Tom English: Old Firm guilty of massaging numbers

Empty seats tell the story as the Glasgow giants find they really are missing each other. Picture: Getty
Empty seats tell the story as the Glasgow giants find they really are missing each other. Picture: Getty
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TO suggest that Celtic and Rangers are more alike than many of their supporters would ever care to imagine is to subject yourself to a social media fatwa – but it’s the truth.

The Old Firm need each other whether they care to accept it or not. Different colours, but same kind of obsession, same focus on what “the other lot” are up to even though the gulf between them has never been greater. Three divisions and a world of achievement separates them and yet the two sets of fans bang on about each other just as much now as they ever did when they were locking horns for championships and cups. All the time you hear how “they” are “irrelevant” to “us”, but the reality tells you different. Their mutual fixation is unaltered despite so much change in the world they are currently living in.

Yesterday’s release of the official attendance figures for both clubs as given to Strathclyde Police – as opposed to a product of the imagination of the Old Firm’s respective press departments – was instructive in that it illustrated the one-upmanship that exists between them.

Both are guilty of massaging their numbers and totting up many thousands of phantom fans in their bottom line. They couldn’t be seen to be admitting that their figures were down so they included all season ticket holders even if they didn’t attend games and blocked their ears to the derision of those who long suspected that their recorded numbers were bunkum.

We’ll get to Celtic, for these statistics, obtained through the Freedom Of Information Act, say more about what’s been happening at Parkhead.

We’ll start with Rangers, though. All season long we have marvelled at the phenomenal crowds that have piled into Ibrox. Charles Green has trumpeted the show of support to the high heavens as was his right. In the Third Division, Rangers were packing them in. It didn’t matter which part-time opposition they were up against, they still turned up in giant waves and won great praise for it, not just in Scotland, but in England with certain parts of Europe taking notice, too.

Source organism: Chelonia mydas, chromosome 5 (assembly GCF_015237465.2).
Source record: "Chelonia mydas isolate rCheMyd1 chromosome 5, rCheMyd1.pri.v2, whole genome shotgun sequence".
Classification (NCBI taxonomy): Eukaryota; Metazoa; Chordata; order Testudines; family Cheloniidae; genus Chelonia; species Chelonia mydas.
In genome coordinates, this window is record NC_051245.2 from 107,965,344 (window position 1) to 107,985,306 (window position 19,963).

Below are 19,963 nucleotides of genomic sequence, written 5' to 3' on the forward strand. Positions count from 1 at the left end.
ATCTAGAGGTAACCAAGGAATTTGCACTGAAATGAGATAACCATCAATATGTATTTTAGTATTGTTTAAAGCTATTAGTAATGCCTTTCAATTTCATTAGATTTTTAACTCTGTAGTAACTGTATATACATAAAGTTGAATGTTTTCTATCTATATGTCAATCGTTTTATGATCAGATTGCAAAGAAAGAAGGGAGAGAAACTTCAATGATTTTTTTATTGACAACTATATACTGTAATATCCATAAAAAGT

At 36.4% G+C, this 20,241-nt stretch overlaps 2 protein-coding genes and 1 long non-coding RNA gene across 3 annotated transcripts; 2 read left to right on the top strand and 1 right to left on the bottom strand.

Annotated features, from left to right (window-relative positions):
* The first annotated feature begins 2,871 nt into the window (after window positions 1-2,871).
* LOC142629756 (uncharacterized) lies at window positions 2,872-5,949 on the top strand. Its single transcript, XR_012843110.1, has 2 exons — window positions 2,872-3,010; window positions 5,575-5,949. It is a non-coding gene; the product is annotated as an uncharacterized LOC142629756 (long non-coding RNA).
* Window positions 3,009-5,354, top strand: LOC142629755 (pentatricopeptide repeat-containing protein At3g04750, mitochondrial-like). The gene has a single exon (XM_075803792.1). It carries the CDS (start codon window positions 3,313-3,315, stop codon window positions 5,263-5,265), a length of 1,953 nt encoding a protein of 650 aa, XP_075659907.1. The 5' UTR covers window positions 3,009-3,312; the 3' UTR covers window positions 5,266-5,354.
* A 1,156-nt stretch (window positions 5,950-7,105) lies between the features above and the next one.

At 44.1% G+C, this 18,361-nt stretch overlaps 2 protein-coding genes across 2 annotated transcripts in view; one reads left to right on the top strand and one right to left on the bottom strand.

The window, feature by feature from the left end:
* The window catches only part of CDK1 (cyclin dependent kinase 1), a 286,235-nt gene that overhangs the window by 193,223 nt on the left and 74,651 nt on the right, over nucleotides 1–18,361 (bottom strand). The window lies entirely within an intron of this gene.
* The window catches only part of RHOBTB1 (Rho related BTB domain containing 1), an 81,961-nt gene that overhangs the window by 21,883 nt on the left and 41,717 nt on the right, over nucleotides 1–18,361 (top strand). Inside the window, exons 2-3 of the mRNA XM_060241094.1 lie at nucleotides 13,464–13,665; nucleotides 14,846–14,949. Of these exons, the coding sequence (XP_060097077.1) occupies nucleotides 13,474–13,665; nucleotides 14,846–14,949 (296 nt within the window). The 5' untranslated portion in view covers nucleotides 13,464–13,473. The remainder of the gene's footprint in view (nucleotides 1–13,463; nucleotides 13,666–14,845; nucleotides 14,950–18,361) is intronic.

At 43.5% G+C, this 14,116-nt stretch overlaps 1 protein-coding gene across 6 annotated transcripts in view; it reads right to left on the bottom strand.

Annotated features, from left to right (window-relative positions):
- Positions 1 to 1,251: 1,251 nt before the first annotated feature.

Turns out that the numbers have been tweaked somewhat. In their 11 home games from the beginning of the season to the end of January, Rangers’ officially recorded a combined attendance of 515,250 when in fact it was 407,909, a difference of 107,341. So the average number of people going through the doors per game was not 46,841 but 37,083. These are the statistics that Rangers have given to the police, so you have to accept that this is the true position. The Strathclyde force need the real number so they can focus on what is required to guarantee crowd safety.

The giant difference in what was stated and what appears to be real is not good for Green but we have to apply context here.

Given the dross that Rangers have been serving up to their supporters this season then an average crowd of more than 37,000 can be seen as a hell of an achievement. Watching Rangers has been a joyless grind for the fans, the wonder being not so much that their actual attendances are lower than previously stated but that they aren’t lower still. The quality of the player on show and the brand of football the team has delivered has not warranted such a following.

Which brings us to Celtic and, really, the heart of the story. Celtic’s official crowd figures have been the source of much comedy this season, their certified numbers telling you one thing and the naked eye telling you quite another. In their first 13 home league games this season Celtic said that a total of 597,391 attended Parkhead when the amount given to the police was 437,990, a difference of 159,401. In other words, Celtic told police that their average SPL crowd was not the 45,953 that has been recorded but 33,692. The extras were season ticket holders who never attended on the given days.

So why include them?

Because they always do? Because other clubs do, too? Because to record the actual figure opens up the debate about what impact Rangers’ absence from the SPL is having on the club and that’s not a place that anybody at Celtic Park wants to go? Of course, there are mitigating, non-Rangers, circumstances in the sharp fall in the home crowds at Parkhead, their heroics in the Champions League being the principal one. Their exploits in Europe brought the fans out in enormous numbers, at home and abroad. Having shelled out to go to Moscow, Lisbon, Barcelona and Turin it’s understandable if these same punters didn’t have the time or the money for days out watching Dundee, Motherwell, Kilmarnock and St Mirren. That human factor has to be considered.

Celtic fans may put the falling home crowds solely down to some kind of European hangover, but it’s infinitely more likely that the crowds are dwindling because they have no challenger in the SPL, nobody to worry about, nobody to pursue or be pursued by. They don’t have what Rangers gave them. A reason to turn up every week.

The Champions League camouflaged things for Celtic, it gave them something bigger and better than the bearpit of the Old Firm to think about, it shunted the ramifications of Rangers’ loss to the margins. But it’s now back centre-stage. Celtic fans will tell you that Rangers got what they deserved when they had to begin again in the Third Division but what they won’t say is that Celtic miss them, but they do and these figures from Strathclyde Police tell you so.

It has been said that powerful men should “keep their friends close and their enemies closer”.

Right now, the enemies are too far apart for their own good.